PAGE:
I admire Galileo, and Calvin even more, but I am wholly unpersuaded by this theory of revelation. Its weakness is evident in Calvin’s explanation of anthropomorphism, the biblical habit of attributing human features to God. According to Calvin, God has no actual hands or feet, yet he speaks as if he does. This is correct, but Calvin explains anthropomorphism by appeal to divine accommodation, and he adds only confusion. We are, after all, perfectly capable of conceiving a God without hands and feet and a burning nose. Calvin himself must have imagined such a God, or he could not have formulated his theory of accommodation in the first place. Formulating the theory of accommodation thus depends on denying the foundational premise of accommodation. And if Calvin could think of God without a literal body, why couldn’t ancient Israelites? Plato did; why not Moses? Either God underestimates us (we can handle the truth after all), or the theory collapses into a form of chronological snobbery.

I worry too about the uses to which accommodation can be put. If the Bible adjusts to common beliefs in cosmology, does it do so with regard to history? Are the biblical accounts of the exodus and conquest accommodations to our feeble capacities? Does the Bible narrate these events as it does because ancient primitives liked bright colors and big noises? Are miracle stories accommodated to pre-scientific superstition? Perhaps even Scripture’s theological claims are accommodated: Is the incarnation a piece of mythology that describes something that is in fact not at all incarnational? “Slippery slope fallacy!” comes the rejoinder. And I answer, Modern theology lives on the slippery slope, which many have found quite exhilarating.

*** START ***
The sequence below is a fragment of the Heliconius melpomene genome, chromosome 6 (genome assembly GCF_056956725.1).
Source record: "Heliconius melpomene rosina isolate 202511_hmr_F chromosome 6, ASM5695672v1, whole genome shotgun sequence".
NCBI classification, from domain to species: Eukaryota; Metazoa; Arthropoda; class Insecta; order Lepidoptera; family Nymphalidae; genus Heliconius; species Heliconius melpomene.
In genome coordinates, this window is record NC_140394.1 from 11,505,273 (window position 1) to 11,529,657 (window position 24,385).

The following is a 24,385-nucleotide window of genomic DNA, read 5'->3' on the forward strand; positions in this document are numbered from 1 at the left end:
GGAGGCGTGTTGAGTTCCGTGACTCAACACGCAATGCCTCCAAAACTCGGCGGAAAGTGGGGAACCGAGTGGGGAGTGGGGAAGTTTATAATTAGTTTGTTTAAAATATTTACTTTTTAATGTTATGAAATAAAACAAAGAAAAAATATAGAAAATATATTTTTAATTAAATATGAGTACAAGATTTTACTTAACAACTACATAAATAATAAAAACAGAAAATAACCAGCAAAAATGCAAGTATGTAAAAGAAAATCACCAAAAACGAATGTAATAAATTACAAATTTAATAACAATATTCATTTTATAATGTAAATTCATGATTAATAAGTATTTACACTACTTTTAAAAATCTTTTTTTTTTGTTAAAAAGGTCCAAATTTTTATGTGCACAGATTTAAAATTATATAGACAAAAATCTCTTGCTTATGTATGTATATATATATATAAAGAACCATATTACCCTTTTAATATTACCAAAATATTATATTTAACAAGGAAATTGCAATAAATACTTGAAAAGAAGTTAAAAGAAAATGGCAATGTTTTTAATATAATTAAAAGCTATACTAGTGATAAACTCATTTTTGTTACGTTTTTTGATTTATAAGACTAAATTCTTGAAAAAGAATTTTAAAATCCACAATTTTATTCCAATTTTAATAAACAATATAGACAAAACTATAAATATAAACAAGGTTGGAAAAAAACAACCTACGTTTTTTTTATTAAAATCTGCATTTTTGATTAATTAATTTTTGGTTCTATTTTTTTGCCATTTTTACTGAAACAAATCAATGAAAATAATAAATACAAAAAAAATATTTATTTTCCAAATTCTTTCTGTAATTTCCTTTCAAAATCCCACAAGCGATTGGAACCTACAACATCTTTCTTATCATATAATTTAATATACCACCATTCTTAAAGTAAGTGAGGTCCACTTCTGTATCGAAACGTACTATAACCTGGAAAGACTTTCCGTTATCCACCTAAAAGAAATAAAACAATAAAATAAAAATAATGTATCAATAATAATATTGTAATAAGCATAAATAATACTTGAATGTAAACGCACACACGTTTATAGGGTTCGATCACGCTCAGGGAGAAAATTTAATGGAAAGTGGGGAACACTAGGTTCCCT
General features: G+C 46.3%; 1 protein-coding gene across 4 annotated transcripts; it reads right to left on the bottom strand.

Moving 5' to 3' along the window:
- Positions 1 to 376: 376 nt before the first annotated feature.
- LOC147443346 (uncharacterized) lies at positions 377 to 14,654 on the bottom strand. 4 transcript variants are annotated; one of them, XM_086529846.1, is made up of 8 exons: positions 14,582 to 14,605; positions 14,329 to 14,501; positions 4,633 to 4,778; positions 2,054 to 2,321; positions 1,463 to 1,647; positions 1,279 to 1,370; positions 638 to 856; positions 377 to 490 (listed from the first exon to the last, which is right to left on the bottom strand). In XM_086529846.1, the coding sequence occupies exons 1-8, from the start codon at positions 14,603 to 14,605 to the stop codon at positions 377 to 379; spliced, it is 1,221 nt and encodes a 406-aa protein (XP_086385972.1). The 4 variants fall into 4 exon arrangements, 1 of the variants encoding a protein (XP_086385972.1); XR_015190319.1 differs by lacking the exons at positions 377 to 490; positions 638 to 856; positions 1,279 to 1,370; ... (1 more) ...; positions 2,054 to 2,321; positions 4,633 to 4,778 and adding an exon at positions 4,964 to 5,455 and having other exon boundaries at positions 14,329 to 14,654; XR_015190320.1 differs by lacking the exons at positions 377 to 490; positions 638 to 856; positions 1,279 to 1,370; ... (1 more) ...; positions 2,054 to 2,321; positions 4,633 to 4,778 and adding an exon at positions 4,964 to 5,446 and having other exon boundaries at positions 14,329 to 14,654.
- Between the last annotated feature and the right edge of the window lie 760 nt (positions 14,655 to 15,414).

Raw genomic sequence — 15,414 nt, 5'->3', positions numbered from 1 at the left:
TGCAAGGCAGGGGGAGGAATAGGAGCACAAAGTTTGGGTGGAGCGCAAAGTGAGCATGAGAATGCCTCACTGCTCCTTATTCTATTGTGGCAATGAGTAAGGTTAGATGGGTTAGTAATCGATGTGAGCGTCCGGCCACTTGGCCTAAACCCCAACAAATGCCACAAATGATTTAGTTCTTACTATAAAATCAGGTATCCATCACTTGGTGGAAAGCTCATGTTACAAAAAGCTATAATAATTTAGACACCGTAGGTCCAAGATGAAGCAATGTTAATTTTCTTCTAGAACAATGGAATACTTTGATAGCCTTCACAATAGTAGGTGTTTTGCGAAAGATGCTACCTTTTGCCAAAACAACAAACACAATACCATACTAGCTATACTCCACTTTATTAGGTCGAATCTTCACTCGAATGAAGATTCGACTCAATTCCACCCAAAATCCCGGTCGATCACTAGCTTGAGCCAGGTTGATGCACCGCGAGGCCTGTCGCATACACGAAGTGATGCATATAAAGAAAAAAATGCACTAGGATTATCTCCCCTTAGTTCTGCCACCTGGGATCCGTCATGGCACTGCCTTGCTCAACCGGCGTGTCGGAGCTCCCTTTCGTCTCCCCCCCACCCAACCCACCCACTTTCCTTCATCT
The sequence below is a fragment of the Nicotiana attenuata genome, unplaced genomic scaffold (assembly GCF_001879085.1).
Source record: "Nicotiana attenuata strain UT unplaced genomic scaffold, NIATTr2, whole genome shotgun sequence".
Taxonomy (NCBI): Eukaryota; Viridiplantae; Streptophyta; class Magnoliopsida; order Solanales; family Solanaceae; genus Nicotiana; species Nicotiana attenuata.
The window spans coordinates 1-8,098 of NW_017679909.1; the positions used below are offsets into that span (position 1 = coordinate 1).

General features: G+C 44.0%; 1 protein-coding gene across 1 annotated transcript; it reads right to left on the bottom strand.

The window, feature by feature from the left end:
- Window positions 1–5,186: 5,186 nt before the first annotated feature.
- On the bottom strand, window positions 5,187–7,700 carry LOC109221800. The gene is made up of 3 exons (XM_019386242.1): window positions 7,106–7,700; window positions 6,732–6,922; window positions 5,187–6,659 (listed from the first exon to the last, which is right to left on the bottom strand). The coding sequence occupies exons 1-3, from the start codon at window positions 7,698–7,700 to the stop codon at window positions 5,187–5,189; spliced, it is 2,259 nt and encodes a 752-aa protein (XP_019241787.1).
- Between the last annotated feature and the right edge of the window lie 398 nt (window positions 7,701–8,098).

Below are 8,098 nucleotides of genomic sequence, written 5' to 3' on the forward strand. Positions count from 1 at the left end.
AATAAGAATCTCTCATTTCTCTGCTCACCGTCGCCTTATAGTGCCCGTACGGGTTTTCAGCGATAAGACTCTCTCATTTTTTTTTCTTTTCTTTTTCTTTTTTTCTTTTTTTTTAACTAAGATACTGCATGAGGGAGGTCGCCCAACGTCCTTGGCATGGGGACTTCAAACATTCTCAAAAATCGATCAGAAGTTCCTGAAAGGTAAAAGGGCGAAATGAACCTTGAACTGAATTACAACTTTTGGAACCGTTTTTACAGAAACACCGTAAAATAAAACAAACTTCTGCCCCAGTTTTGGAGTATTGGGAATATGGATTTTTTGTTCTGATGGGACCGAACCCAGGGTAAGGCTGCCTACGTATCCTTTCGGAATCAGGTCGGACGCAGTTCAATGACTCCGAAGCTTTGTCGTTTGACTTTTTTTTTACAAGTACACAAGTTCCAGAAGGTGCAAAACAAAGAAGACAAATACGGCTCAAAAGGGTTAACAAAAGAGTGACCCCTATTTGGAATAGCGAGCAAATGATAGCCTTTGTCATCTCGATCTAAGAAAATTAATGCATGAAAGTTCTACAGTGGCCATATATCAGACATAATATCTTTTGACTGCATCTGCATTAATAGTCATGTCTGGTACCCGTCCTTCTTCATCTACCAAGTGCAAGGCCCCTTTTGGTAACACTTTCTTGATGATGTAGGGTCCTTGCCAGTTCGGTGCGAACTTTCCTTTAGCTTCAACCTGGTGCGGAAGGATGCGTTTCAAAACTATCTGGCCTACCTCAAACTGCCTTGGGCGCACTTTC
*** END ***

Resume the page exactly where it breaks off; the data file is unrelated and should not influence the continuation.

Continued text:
Accommodation is a big deal, I think. But the cultural stakes in Galileo’s letter were far bigger. His letter stood at the crossroads of two worlds, not only on the question of Scripture and science. Most obviously, the seventeenth-century debate about astronomy was a struggle about who could be relied on to tell the truth about creation”theologians or the magisterium later known as the “scientific community”?